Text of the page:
“Concise Writing—The Cinquain” – an article by Karen O’Leary

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Concise Writing—The Cinquain

By Karen O’Leary
JUNE 21, 2019

 

One of the biggest complaints I’ve heard from editors over the years is that they hate poems that ramble on and on. Poetry is communication. Oh, how we cling to our lyrical imagery, a bunch of flowery words that end in a sea of nothingness, leaving the reader with “so what?” The message we are trying to convey should drive the poem. Anything that doesn’t forward that message should be weeded out. It’s not always easy.

I don’t always succeed in trimming enough, but short forms have helped me hone and weed out more of the frill. One of my favorite short forms is the American Cinquain, invented by Adelaide Crapsey. Though there are other ways to write cinquains, I would like focus on the syllable count “2-4-6-8-2” format, for this discussion. These poems are typically un-rhymed. I cannot begin to cover the development of the form over the years.

It’s hard to ramble too much when the structure only gives the poet a total of 22 syllables to work with. The title is pivotal. Those that are seasoned in the art of cinquains often use the title as a sixth line—launching the poem without repeating something that is stated in the five lines.

Below are a couple of examples which I hope will be helpful and that you will enjoy—

 

Enya’s Star

a touch
of magical
words, shining to uplift
souls, blends the grace of heaven’s light
in song

 

Tapestry of Dreams

weaving
rainbow moments
and fields designed with dreams…
the collage reflects a passion
for life

 

I know what you are probably thinking—”she repeated dreams in the title and in the poem.” I was going to choose another example but I wanted to convey the tapestry as a weaving of strands and yet, it was essential that the reader know this is about dreams and desires that go into that passion for life. It is very different than starting that same poem with “Weaving Rainbow Moments” as the title. I hope you agree. Sometimes we get caught up in semantics instead of focusing on the piece as a whole.

I would like to invite you write one cinquain, or more. Please post them as comments – one poem per comment – so that every cinquain becomes a highlight all it is own. This should be approached as an activity to try without worrying about the perfect poem. This way we can enjoy them without being overly critical in hopes that we can learn from each other.

I am grateful to Amarine for inviting me to share time with you at this beautiful journal. She is wonderful to work with. Please consider sharing poems for regular submission too.

 

About the Author:

Karen O’Leary is a writer and editor from West Fargo, North Dakota. She has published poetry, short stories, and articles in a variety of venues including The Literary Librarian, Frogpond, A Hundred Gourds, bear creek haiku, Shemom, Creative Inspirations and NeverEnding Story. She edited an international online journal called Whispers for 5 ½ years. She enjoys sharing the gift of words.

 

© The Literary Librarian 2019

Published by

Amarine Rose Ravenwood

Amarine Rose Ravenwood is one of the pen names of Lorraine Hall. As The Literary Librarian, she is committed to supporting fellow authors in every way she can, from author interviews to poetry hosting, to providing space for book promos and book advertisements, to referring authors to services they are seeking. She is also an author and poetess and loves working with words.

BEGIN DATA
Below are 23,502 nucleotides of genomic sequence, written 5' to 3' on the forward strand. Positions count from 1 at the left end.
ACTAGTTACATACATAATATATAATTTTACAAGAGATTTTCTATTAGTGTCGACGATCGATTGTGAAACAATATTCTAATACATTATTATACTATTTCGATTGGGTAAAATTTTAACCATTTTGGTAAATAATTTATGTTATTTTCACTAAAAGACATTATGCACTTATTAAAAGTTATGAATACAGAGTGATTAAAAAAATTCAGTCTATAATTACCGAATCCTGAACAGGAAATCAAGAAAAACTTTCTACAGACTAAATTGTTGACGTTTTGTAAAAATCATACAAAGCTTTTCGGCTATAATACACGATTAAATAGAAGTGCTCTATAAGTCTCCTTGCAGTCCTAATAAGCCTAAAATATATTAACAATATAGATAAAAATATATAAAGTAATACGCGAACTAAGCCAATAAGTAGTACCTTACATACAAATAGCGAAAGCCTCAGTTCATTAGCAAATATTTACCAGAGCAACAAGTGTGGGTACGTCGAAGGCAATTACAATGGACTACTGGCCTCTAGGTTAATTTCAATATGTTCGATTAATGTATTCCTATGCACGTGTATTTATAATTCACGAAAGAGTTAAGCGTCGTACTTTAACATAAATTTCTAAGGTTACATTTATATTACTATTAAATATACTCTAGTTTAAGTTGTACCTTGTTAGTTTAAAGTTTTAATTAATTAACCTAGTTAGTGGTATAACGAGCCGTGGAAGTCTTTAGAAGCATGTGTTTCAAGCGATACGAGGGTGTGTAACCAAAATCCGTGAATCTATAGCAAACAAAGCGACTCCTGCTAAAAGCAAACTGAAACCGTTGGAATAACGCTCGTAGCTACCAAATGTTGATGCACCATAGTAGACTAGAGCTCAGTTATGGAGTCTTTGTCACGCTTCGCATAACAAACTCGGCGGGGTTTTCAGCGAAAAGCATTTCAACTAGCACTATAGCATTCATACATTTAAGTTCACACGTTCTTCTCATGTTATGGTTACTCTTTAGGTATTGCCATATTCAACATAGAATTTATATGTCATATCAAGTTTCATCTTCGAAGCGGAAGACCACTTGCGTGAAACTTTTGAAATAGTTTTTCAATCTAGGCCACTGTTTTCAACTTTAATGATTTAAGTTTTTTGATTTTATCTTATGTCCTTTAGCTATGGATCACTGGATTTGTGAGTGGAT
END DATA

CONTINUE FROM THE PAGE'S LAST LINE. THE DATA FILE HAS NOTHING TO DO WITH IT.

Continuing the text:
38 thoughts on ““Concise Writing—The Cinquain” – an article by Karen O’Leary”

  1. Thanks, Karen.
    I so appreciate discovering all the possibilities within a constraint.

    for all of us:

    Submission

    poets

    rhyme creators

    composing, erasing

    waiting the critical moment

    Yes, Please!

    Like

    1. Dear Deb,

      Thank you so much for sharing your cinquain for publication here. It’s so good to be in contact with you again. This is a beautiful journal. I hope you will enjoy it.

      Blessings and best wishes,
      Karen

      Like

      1. Dear Deb,

        I forgot to mention this is a wonderful cinquain. I guess I was so happy to see you here that I didn’t comment on the actual piece. I enjoyed this apt view of writing.

        Take care,
        Karen

        Like

    1. Dear Jacob.

      What a wonderful cinquin full of depth for readers to delve into. The third line is the turning point. You are realistic in your view. Thank you for sharing this poem. I hope you continue to be a part of the Literary Librarian.

      Blessings,
      Karen

      Like

    1. Dear Feby,

      What a joy to connect with you again. The imagery in this poem is beautiful. I would like more of that “tranquil repose”. Thank you for sharing your cinquain for the Literary Librarian. I hope to read more of your poetry here.

      Blessings,
      Karen

      Like

    1. Dear Jake,

      Thank you for sharing your cinquain for our journal. I’m glad you found true love. This cinquain may be made stronger by not repeating the title in the first line. Just a thought for you to ponder about. Wishing you the best with all your writing endeavors.

      Blessings,
      Karen

      Like

    1. Hi Jake,

      You are really getting into the cinquain mode. Thank you for sharing another one for readers to enjoy. My thoughts on your first poem apply here too. It is an effort to help each other on the writing journey makes this an opportunity for us to grow. I hope you agree. Best wishes to you.

      Blessings,
      Karen

      Like

    1. Dear Jake,

      The repetition in this poem reduces the effectiveness if you don’t mind the suggestion. Please email me if you don’t want to have suggestions posted here. I think activities are a great way to learn from each other. I would love to see reposts of all your poems. Effective use of short formats eliminates repetition as much as possible unless it builds suspense which is hard to pull off with minimal worlds. Thank you for sharing these poems as I think we all can learn from each other. I seek to keep getting better at my craft; I hope you do too.

      Best wishes,
      Karen

      Like

    1. Dear Jake,